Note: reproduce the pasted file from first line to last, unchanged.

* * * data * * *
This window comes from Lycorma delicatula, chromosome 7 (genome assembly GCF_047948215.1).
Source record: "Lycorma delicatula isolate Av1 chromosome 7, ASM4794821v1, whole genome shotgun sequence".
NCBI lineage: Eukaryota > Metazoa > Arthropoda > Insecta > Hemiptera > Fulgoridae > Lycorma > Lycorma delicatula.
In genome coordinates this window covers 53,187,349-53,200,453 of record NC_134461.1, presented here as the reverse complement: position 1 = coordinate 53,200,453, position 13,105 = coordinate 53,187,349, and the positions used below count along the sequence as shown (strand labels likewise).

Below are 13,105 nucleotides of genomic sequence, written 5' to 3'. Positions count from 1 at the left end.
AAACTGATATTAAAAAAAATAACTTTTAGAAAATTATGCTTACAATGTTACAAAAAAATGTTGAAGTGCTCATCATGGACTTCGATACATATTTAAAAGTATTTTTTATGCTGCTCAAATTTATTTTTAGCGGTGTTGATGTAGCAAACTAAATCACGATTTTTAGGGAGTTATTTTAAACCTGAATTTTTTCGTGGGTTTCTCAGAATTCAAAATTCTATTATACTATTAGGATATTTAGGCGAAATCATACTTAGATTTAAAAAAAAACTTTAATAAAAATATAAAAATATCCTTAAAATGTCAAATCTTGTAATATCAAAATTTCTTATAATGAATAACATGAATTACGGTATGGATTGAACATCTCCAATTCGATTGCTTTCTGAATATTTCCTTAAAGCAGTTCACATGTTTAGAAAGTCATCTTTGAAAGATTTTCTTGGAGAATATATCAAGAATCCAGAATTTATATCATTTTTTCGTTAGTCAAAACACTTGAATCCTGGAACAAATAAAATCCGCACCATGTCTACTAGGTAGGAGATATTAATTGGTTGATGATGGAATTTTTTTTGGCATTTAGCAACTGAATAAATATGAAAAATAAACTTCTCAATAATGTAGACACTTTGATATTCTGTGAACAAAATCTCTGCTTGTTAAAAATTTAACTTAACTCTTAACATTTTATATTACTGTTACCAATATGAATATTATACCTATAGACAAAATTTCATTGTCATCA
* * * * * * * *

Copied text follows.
This window comes from Lycorma delicatula, chromosome 7 (genome assembly GCF_047948215.1).
Source record: "Lycorma delicatula isolate Av1 chromosome 7, ASM4794821v1, whole genome shotgun sequence".
NCBI lineage: Eukaryota > Metazoa > Arthropoda > Insecta > Hemiptera > Fulgoridae > Lycorma > Lycorma delicatula.
In genome coordinates this window covers 53,187,349-53,200,453 of record NC_134461.1, presented here as the reverse complement: position 1 = coordinate 53,200,453, position 13,105 = coordinate 53,187,349, and the positions used below count along the sequence as shown (strand labels likewise).

Below are 13,105 nucleotides of genomic sequence, written 5' to 3'. Positions count from 1 at the left end.
AAACTGATATTAAAAAAAATAACTTTTAGAAAATTATGCTTACAATGTTACAAAAAAATGTTGAAGTGCTCATCATGGACTTCGATACATATTTAAAAGTATTTTTTATGCTGCTCAAATTTATTTTTAGCGGTGTTGATGTAGCAAACTAAATCACGATTTTTAGGGAGTTATTTTAAACCTGAATTTTTTCGTGGGTTTCTCAGAATTCAAAATTCTATTATACTATTAGGATATTTAGGCGAAATCATACTTAGATTTAAAAAAAAACTTTAATAAAAATATAAAAATATCCTTAAAATGTCAAATCTTGTAATATCAAAATTTCTTATAATGAATAACATGAATTACGGTATGGATTGAACATCTCCAATTCGATTGCTTTCTGAATATTTCCTTAAAGCAGTTCACATGTTTAGAAAGTCATCTTTGAAAGATTTTCTTGGAGAATATATCAAGAATCCAGAATTTATATCATTTTTTCGTTAGTCAAAACACTTGAATCCTGGAACAAATAAAATCCGCACCATGTCTACTAGGTAGGAGATATTAATTGGTTGATGATGGAATTTTTTTTGGCATTTAGCAACTGAATAAATATGAAAAATAAACTTCTCAATAATGTAGACACTTTGATATTCTGTGAACAAAATCTCTGCTTGTTAAAAATTTAACTTAACTCTTAACATTTTATATTACTGTTACCAATATGAATATTATACCTATAGACAAAATTTCATTGTCATCA